Walter Sobchak: RIP CMONEY
      
      dwai: this is correct
    Quote Originally Posted by Dan Druff View Post
    BTW JACKDANIELS is the first one banned from the thread. He is accusing me of being "duped by a middle aged man who dresses like John Cena"

  5. #5
    Platinum ftpjesus's Avatar
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    Quote Originally Posted by hongkonger View Post
    My English Springer Spaniel just turned 12 and is having some problems typical to his breed. He's lost an eye to glaucoma, gets a lot of ear infections and has a touch of arthritis in his hind joints. But he is still happy and enjoys walking and playing, has a good appetite. He lays around a lot the rest of the time. I've been spoiling him, feeding him tuna, salmon, ground beef and lots of freeze dried liver treats which are like crack to him and a good way to get him to eat his medicine.

    He's been diagnosed with anal sac adenocarcinoma, a cancer that can't be completely cured. Caught it early due to vet follow ups on other issues. So far it hasn't spread as far as they can tell, but without aggressive treatment it will spread quickly. He will have surgery to remove it, which buys him an extra year on average.

    With chemo and possibly radiation he can have an additional 12-18 months on average on top of what he gets from the surgery. The docs tell me this isn't as bad for dogs as it is for people. They say he won't be nauseous and miserable, won't lose his fur or develop sores and so on. All I could think of were the chemo scenes in Breaking Bad.

    If he had low quality of life I wouldn't do this but he still has good quality of life. I want to do what's best for him, but don't want to lose him so quickly if it's avoidable. My kids will be crushed. Money isn't a factor.

    Has anyone been through this with a dog and can share their experience?
    Not first hand but my uncles dog has had the same thing. Heís 4 yrs out from his diagnosis and still hanging in there at close to 16. Adenosarcoma in the butt is pretty slow growing overall. Heís likely going to pass from old age vs the cancer in reality. As long as the dog doesnít seem to be suffering do what you can. My border collie is 14 and still thinks heís a damn puppy sometimes totally obsessed to play fetch. Even with his hip dysplasia and such he keeps on going but gets his carprofen every day along with his narc at night (tramadol). Plus heís on a steroid shot once a month heís better now then he was 2 yrs ago in my opinion.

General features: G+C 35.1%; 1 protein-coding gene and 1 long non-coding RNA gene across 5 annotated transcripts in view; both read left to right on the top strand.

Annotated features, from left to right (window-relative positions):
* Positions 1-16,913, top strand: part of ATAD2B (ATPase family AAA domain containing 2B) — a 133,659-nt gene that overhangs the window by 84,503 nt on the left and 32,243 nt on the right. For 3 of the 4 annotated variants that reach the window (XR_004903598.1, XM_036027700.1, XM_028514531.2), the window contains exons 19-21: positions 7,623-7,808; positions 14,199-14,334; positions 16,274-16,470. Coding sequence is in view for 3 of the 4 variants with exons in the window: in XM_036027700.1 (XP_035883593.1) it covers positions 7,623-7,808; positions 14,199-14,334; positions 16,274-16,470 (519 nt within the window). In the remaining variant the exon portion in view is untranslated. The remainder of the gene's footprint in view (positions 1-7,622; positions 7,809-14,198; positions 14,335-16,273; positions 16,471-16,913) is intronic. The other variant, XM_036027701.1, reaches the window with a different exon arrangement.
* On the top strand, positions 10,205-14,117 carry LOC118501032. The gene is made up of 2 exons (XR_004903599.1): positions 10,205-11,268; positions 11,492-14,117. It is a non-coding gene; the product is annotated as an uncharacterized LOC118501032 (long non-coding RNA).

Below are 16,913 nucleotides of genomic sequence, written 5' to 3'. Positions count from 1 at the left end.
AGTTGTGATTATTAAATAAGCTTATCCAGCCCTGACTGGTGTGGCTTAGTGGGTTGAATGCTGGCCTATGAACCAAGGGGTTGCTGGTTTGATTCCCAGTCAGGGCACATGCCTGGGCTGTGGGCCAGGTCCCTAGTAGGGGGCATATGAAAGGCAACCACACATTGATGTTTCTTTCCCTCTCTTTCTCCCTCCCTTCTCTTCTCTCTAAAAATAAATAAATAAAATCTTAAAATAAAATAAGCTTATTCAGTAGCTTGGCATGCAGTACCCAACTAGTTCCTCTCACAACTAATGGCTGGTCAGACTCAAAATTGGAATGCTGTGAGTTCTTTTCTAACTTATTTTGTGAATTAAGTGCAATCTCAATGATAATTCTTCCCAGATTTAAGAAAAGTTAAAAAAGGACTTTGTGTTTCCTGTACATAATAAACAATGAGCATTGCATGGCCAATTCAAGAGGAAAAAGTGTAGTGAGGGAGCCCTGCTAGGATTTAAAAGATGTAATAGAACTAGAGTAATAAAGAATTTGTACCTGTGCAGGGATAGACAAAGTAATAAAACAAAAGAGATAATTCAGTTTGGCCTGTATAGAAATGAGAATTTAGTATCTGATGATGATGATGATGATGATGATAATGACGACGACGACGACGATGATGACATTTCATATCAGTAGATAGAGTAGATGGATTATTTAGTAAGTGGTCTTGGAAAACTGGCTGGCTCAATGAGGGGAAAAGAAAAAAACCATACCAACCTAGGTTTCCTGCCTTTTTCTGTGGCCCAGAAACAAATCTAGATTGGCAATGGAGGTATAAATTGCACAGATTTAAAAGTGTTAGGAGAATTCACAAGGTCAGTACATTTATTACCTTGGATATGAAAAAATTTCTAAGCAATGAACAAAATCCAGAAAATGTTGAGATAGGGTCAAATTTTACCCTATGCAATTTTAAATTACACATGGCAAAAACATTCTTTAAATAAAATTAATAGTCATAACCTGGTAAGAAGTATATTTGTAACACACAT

6. #6
    Thanks for those who expressed an opinion.

    The tumor was removed successfully but they never really get all of it because there's not enough room to take a margin of tissue. He recovered well before I traveled, now he is seeing an oncologist tomorrow to consider further treatment options. Seems happy.

     
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      Dan Druff: Good luck
    HILLARY WON

  7. #7
    Gold Cerveza Fria's Avatar
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    Quote Originally Posted by hongkonger View Post
    Thanks for those who expressed an opinion.

    The tumor was removed successfully but they never really get all of it because there's not enough room to take a margin of tissue. He recovered well before I traveled, now he is seeing an oncologist tomorrow to consider further treatment options. Seems happy.

    Glad surgery was successful. And the fact that he's happy is all that matters.

  8. #8
    Quote Originally Posted by hongkonger View Post
    Thanks for those who expressed an opinion.

    The tumor was removed successfully but they never really get all of it because there's not enough room to take a margin of tissue. He recovered well before I traveled, now he is seeing an oncologist tomorrow to consider further treatment options. Seems happy.
    This seems like CMONEY all over again, this time for a dog.

     
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      hongkonger: fuck off shitbag

  9. #9
    Had his oncology follow up today. Due to concerns about possible early stage kidney disease he's probably not going to be able to get the injectable chemo that's once a month for 4 months. He'll have to take it orally 3 times a week for however long he has left. But scans are clear so it probably didn't spread, meaning he could have 2.5 years or even more left. I have to wear gloves when I give it to him because it can absorb into my skin. It's hard to get oral medication into him because he's very clever about spitting it out even if I give it with treats. He can eat the treat and just spit out the medicine. Not looking forward to it but that's life.

     
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      splitthis: Peanut butter
    HILLARY WON